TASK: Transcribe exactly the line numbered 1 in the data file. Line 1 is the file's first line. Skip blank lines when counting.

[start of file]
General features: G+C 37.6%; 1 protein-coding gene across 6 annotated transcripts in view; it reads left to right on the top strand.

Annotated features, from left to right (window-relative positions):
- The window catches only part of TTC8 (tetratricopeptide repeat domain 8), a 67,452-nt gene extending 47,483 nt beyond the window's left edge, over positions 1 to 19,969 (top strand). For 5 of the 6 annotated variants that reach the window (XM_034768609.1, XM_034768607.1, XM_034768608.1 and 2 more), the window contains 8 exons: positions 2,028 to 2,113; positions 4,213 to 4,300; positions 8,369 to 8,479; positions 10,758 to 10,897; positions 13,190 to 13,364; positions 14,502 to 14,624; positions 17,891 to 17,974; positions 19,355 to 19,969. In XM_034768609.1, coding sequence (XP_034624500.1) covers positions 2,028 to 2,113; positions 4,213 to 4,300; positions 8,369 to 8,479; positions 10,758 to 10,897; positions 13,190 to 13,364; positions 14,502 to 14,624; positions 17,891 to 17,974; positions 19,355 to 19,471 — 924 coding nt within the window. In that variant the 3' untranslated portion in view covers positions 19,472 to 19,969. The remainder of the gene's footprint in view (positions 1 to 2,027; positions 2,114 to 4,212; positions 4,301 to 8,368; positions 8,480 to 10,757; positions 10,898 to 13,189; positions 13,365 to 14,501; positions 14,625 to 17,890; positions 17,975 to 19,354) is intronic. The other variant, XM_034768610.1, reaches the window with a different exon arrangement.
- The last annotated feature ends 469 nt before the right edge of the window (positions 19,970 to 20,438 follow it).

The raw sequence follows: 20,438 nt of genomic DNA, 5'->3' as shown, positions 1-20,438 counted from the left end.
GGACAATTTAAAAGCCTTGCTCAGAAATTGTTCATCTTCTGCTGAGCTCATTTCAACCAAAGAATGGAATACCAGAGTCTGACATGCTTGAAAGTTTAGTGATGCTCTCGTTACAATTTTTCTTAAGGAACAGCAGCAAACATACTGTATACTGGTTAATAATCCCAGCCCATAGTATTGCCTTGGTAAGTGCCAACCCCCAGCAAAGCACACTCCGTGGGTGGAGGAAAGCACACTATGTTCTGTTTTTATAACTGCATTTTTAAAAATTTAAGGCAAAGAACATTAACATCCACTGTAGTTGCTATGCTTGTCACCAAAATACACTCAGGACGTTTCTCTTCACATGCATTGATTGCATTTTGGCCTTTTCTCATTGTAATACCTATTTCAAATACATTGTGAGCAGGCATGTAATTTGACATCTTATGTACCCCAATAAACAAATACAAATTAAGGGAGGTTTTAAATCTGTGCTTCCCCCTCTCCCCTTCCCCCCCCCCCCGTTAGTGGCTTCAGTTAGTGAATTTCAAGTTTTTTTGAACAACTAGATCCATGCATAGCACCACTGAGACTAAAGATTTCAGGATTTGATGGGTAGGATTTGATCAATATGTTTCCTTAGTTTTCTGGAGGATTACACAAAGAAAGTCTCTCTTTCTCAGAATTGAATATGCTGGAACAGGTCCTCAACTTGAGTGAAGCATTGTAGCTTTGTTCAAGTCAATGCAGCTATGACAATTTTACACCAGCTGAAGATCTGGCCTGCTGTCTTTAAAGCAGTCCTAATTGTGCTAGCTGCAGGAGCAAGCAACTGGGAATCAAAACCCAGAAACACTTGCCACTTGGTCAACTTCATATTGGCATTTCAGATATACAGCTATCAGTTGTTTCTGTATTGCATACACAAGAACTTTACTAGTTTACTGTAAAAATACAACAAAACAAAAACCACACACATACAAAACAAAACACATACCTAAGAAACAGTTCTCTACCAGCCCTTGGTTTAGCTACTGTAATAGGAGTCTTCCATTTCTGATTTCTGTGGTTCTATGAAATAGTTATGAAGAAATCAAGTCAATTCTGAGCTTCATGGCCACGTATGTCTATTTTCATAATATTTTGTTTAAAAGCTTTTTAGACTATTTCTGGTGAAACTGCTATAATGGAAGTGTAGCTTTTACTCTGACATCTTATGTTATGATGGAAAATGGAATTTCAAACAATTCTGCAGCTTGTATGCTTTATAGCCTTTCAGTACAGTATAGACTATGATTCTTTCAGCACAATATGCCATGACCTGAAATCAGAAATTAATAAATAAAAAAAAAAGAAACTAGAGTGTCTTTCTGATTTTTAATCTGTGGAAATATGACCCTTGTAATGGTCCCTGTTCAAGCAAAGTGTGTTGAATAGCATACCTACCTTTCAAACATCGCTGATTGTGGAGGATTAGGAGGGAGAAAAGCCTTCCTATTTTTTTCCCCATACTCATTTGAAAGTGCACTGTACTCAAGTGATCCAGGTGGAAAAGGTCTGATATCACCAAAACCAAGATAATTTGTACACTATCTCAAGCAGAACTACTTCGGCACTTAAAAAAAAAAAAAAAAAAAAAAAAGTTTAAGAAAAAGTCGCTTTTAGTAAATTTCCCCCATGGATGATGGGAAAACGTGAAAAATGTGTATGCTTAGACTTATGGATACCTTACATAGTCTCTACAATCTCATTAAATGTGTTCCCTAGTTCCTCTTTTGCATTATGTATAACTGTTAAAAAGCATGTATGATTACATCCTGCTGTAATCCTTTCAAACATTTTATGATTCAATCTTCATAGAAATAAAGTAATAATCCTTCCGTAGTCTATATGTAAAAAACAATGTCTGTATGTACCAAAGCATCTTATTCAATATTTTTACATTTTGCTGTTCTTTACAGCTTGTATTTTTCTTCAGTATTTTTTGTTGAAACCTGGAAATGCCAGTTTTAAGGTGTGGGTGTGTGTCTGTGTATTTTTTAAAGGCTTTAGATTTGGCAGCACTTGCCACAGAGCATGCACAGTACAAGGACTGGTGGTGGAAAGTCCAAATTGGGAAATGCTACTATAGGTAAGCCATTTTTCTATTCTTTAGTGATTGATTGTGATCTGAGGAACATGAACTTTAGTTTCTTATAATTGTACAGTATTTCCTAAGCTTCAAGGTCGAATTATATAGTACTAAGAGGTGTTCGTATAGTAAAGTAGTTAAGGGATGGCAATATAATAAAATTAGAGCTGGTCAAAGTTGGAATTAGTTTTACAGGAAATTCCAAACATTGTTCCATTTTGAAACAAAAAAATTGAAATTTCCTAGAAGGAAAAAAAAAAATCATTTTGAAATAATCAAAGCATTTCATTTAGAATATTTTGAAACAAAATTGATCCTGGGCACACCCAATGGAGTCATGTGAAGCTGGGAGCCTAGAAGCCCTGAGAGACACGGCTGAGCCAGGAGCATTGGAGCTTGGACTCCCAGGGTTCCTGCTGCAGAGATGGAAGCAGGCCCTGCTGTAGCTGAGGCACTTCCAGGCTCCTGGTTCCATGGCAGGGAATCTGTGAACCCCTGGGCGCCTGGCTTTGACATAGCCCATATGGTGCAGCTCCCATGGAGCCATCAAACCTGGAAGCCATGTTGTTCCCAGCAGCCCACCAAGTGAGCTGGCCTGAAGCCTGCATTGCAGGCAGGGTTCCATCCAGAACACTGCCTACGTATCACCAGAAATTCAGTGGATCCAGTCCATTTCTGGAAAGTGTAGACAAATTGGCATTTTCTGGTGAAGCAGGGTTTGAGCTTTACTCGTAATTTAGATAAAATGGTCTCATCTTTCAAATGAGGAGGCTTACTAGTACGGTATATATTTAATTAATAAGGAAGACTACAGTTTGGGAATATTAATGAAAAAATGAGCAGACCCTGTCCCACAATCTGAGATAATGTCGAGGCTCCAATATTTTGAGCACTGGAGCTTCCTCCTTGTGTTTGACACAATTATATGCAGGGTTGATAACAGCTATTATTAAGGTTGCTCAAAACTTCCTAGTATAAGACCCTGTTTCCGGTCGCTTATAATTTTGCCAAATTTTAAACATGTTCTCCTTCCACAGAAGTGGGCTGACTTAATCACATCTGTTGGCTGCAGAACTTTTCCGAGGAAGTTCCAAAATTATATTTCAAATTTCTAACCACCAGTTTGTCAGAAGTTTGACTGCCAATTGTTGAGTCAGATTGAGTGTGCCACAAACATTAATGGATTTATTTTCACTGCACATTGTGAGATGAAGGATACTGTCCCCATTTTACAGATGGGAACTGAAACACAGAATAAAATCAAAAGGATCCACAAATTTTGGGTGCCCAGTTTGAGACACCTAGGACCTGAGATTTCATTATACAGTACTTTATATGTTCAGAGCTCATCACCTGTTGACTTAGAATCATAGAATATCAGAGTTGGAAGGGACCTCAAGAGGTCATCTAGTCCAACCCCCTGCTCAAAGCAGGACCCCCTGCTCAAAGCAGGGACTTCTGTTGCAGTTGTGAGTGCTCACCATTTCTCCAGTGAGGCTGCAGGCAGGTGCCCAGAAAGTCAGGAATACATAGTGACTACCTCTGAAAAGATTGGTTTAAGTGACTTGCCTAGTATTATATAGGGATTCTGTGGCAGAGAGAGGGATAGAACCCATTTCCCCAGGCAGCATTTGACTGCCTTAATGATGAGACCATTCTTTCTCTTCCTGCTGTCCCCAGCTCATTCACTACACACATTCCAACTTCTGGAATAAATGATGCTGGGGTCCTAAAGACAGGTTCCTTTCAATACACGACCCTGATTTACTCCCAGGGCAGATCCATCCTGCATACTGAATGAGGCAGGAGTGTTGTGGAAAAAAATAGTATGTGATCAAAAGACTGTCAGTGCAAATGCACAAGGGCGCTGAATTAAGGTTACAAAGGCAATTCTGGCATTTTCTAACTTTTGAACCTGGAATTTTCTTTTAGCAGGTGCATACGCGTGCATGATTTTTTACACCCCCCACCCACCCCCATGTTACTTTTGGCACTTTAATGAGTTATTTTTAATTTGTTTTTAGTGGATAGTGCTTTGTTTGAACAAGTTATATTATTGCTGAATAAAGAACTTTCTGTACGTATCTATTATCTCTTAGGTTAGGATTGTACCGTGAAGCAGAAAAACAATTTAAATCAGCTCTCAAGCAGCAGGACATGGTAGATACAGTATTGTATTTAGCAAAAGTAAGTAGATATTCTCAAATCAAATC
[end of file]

General features: G+C 37.6%; 1 protein-coding gene across 6 annotated transcripts in view; it reads left to right on the top strand.